Maintenance Issues and Advance Warning
Another of the benefits of using telematics for fleet vehicles is the advance warning that can come from the tracking of fault codes and indicator lights.
For instance, a driver may overlook or ignore a warning indicator on a dashboard display. This can lead to a breakdown at a crucial time - such as a truck already on its way to a destination or a car or vehicle already transporting passengers. With fleet telematics, the fault codes can also be included in the data transferred, and management or dispatchers can pull a vehicle before it creates a service problem or demands an even costlier repair.
Relaying fault codes also allows repairs to be done even before the issue may cause performance problems. As one trucking firm reported of its own use of fleet telematics:
One company that makes use of fault code data from trucks on the road … uses trend data from fault codes to develop maintenance schedules and routines with the goal of reducing progressive damage, reducing on-road repairs, avoiding false diagnostics, and avoiding towing fees.
Data can also be used predictively to model or analyse driver habits versus vehicle conditions. For example, a fleet vehicle that is underperforming in terms of its mileage could be suffering a maintenance or repair issue, but might also be getting such low mileage due to driver behaviours. As another fleet owner said:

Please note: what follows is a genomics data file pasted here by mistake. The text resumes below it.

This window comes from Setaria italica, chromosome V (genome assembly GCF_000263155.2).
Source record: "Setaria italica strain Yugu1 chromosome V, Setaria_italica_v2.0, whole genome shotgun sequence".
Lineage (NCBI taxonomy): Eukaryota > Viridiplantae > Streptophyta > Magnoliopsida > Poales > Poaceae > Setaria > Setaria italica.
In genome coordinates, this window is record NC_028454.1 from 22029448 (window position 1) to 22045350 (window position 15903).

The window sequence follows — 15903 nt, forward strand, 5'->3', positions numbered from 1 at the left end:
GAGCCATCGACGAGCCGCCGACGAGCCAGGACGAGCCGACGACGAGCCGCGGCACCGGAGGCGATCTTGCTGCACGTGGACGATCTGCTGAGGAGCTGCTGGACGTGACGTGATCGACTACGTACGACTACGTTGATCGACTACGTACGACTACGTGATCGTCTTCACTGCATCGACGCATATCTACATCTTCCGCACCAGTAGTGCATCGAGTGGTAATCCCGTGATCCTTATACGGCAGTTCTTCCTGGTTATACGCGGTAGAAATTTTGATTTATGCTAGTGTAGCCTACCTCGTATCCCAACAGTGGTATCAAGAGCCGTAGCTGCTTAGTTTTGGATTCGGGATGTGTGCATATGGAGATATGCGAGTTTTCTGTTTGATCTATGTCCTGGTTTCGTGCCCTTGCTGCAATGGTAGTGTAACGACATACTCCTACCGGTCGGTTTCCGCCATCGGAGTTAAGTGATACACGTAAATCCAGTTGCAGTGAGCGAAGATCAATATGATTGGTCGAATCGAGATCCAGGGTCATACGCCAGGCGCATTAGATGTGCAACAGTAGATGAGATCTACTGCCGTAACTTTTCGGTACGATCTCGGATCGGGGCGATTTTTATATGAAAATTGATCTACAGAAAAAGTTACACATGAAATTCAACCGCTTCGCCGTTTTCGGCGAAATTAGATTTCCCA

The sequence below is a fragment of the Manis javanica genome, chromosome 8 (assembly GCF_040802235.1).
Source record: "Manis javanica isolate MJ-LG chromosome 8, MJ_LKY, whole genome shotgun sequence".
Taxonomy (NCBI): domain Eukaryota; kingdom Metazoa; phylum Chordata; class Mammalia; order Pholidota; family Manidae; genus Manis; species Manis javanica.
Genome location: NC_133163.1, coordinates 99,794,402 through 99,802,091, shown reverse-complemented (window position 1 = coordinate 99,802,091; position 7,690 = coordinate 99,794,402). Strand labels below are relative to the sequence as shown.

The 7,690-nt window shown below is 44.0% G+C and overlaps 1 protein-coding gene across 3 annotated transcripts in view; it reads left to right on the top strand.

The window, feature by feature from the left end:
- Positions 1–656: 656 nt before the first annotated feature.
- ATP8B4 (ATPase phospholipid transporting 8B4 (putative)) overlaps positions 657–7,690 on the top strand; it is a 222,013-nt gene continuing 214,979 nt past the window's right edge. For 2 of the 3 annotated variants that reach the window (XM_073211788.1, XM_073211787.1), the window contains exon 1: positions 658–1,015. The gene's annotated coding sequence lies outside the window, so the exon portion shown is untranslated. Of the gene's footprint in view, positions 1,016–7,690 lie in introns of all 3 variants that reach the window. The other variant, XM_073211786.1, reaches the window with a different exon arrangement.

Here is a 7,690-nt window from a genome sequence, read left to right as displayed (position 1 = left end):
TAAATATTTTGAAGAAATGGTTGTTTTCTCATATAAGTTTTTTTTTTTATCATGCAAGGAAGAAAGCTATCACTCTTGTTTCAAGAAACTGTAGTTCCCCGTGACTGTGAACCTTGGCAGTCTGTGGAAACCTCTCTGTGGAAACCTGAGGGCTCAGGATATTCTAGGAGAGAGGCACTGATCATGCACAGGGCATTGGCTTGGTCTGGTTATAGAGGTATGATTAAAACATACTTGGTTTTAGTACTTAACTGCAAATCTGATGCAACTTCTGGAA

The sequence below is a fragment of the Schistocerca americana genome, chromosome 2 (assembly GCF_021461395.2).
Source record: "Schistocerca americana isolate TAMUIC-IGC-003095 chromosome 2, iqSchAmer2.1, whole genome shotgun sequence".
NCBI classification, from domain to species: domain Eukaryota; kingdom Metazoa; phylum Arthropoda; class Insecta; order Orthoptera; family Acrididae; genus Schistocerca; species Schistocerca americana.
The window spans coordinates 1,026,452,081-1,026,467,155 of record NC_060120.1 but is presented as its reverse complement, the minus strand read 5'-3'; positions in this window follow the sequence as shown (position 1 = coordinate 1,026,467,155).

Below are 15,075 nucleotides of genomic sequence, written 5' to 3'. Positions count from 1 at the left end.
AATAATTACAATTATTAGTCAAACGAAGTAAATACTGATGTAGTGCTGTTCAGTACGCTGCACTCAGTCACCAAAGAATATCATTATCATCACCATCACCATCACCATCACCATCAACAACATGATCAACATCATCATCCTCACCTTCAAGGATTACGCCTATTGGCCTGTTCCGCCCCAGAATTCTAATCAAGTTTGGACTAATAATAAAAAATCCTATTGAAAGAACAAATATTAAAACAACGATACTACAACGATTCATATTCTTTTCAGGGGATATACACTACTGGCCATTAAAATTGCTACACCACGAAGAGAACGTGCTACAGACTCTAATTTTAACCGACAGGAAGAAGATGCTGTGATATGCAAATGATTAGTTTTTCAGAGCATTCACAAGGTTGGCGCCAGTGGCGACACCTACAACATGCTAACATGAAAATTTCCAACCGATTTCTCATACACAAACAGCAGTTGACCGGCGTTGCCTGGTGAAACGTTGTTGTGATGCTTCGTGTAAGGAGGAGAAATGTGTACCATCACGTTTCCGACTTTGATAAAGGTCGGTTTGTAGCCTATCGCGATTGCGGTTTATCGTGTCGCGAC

You can apply modelling to vehicle uptime and look at the types of vehicles, driver habits, the kind of routes they run and other factors. The models are getting much better at being able to say you will have a maintenance issue in 5,000 miles…
Seeking to predict issues and using data to forecast performance of the fleet can enable a firm of any size to achieve the same results as a massive firm like UPS.
Even if you have only ten vehicles in a fleet, you can cut maintenance demands and costs by instituting fleet telematics.
But as we already indicated, the data alone will not provide the solution, and as one expert wrote:
Selecting the appropriate technology, and then turning telematics data into business critical information in real-time, is a crucial factor in an operation’s success and longevity.
This is where organisations like Telematics Pro UK Ltd. can step in and help you combine telematics with vehicle maintenance goals for overall success.
Using the Data and Tools Effectively